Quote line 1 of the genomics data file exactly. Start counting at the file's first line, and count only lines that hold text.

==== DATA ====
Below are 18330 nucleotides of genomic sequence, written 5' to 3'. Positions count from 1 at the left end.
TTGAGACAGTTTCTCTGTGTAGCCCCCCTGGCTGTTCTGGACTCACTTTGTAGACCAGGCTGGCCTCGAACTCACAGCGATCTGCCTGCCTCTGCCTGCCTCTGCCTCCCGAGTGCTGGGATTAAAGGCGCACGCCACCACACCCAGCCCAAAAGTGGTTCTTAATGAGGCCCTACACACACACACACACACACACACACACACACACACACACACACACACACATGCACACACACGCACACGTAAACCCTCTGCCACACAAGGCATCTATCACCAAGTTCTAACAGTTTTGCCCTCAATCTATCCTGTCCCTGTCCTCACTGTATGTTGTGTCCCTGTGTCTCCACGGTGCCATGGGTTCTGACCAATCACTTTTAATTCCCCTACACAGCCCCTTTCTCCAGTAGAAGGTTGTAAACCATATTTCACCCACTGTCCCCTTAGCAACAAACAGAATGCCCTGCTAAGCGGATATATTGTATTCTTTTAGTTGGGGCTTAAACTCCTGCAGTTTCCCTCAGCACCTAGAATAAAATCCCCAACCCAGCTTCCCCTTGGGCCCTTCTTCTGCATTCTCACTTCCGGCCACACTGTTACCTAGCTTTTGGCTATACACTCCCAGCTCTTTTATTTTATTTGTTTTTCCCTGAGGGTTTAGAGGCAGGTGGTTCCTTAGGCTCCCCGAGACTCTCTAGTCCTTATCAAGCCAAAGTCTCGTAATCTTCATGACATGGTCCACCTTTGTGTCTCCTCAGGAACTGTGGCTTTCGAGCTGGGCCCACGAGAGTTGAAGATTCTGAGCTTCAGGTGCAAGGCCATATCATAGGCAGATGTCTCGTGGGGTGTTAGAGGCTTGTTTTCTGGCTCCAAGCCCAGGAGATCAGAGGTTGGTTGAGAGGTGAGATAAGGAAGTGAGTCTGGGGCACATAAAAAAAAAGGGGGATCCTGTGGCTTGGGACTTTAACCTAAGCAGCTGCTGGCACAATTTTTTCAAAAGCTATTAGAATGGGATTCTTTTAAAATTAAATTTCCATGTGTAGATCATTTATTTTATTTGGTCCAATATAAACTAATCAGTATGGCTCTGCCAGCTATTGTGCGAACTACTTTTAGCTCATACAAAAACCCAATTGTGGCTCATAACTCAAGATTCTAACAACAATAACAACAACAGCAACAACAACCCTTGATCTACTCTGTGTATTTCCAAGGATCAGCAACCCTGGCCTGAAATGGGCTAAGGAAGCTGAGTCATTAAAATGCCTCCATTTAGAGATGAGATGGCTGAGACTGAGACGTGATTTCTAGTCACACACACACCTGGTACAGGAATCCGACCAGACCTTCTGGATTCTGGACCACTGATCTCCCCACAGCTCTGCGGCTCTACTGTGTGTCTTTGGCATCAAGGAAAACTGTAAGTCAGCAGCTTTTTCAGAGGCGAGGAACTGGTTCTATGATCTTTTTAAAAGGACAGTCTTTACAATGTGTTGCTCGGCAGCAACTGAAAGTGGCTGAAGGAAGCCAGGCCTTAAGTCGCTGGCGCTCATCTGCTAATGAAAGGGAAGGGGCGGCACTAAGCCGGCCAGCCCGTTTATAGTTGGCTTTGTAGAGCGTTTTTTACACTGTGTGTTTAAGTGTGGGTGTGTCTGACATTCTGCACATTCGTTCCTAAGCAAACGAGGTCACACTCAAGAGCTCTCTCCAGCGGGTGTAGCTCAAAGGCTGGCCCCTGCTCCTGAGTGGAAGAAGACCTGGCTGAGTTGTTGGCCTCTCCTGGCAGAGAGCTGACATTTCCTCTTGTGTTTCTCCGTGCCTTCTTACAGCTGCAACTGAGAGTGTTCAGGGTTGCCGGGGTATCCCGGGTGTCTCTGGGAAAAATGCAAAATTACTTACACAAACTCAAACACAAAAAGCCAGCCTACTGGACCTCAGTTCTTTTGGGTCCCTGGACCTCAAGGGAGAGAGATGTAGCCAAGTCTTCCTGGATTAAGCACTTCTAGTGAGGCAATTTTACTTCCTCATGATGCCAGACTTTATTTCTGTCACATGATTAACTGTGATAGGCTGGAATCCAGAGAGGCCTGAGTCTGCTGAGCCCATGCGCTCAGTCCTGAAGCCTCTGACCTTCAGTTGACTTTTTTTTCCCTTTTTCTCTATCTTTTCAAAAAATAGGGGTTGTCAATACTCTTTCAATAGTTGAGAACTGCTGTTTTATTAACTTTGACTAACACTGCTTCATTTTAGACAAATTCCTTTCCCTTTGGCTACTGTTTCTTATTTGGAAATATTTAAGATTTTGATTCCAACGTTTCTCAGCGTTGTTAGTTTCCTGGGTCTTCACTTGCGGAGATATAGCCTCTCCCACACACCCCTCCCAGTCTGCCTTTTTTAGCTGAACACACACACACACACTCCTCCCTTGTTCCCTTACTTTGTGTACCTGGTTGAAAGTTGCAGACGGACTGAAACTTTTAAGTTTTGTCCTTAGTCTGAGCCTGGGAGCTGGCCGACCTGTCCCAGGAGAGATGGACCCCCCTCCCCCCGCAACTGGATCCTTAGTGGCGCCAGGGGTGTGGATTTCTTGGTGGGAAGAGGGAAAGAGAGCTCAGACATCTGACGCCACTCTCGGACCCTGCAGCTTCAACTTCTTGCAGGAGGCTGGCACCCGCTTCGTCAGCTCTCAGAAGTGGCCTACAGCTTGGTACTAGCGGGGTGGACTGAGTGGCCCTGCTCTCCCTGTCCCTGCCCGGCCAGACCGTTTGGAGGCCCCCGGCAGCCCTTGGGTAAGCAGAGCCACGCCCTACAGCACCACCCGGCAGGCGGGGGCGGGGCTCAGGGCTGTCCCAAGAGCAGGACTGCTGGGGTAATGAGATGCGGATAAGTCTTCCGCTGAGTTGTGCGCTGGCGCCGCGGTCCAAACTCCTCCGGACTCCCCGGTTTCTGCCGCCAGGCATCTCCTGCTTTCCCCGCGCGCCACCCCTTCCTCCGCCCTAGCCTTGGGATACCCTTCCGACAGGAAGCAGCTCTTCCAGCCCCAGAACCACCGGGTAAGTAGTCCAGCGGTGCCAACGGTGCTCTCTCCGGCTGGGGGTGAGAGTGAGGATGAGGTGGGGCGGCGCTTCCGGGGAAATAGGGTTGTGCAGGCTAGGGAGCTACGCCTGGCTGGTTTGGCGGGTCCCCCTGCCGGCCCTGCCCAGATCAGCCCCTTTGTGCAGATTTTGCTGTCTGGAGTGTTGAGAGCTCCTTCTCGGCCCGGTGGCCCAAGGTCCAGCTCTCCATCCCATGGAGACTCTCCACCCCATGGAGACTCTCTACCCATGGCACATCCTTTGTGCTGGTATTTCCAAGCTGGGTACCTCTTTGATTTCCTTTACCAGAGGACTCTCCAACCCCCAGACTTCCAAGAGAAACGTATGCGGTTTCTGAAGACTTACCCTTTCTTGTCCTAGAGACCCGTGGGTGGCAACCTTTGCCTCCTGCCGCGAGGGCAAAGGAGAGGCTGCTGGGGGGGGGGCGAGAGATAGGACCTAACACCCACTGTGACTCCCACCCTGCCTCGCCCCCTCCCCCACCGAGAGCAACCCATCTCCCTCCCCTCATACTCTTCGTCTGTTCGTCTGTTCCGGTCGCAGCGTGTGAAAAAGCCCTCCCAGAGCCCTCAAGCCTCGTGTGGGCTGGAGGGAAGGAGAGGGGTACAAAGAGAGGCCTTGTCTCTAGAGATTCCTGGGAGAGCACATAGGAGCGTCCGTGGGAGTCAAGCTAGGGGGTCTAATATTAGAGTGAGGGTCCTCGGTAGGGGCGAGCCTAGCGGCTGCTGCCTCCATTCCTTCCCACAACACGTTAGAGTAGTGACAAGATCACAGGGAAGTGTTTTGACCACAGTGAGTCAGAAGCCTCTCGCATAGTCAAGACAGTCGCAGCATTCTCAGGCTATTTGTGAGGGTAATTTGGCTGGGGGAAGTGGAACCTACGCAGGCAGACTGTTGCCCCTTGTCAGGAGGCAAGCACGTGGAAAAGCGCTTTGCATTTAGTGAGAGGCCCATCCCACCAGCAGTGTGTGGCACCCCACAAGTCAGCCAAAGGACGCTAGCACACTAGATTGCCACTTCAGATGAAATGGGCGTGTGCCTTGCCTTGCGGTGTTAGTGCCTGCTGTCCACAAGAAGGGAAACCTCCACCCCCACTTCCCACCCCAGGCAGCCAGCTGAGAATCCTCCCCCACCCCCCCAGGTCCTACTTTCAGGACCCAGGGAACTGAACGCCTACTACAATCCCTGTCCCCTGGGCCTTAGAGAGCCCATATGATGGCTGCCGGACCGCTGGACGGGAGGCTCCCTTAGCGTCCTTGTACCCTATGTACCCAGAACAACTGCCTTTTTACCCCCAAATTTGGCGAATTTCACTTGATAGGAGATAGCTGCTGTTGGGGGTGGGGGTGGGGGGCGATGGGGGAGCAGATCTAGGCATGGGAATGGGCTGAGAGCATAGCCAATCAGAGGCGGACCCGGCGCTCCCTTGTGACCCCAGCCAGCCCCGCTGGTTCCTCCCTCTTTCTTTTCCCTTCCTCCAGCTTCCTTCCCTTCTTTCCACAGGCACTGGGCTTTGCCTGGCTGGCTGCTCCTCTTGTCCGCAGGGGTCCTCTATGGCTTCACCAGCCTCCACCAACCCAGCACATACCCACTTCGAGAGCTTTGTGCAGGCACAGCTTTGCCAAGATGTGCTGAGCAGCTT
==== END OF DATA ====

Below are 18330 nucleotides of genomic sequence, written 5' to 3'. Positions count from 1 at the left end.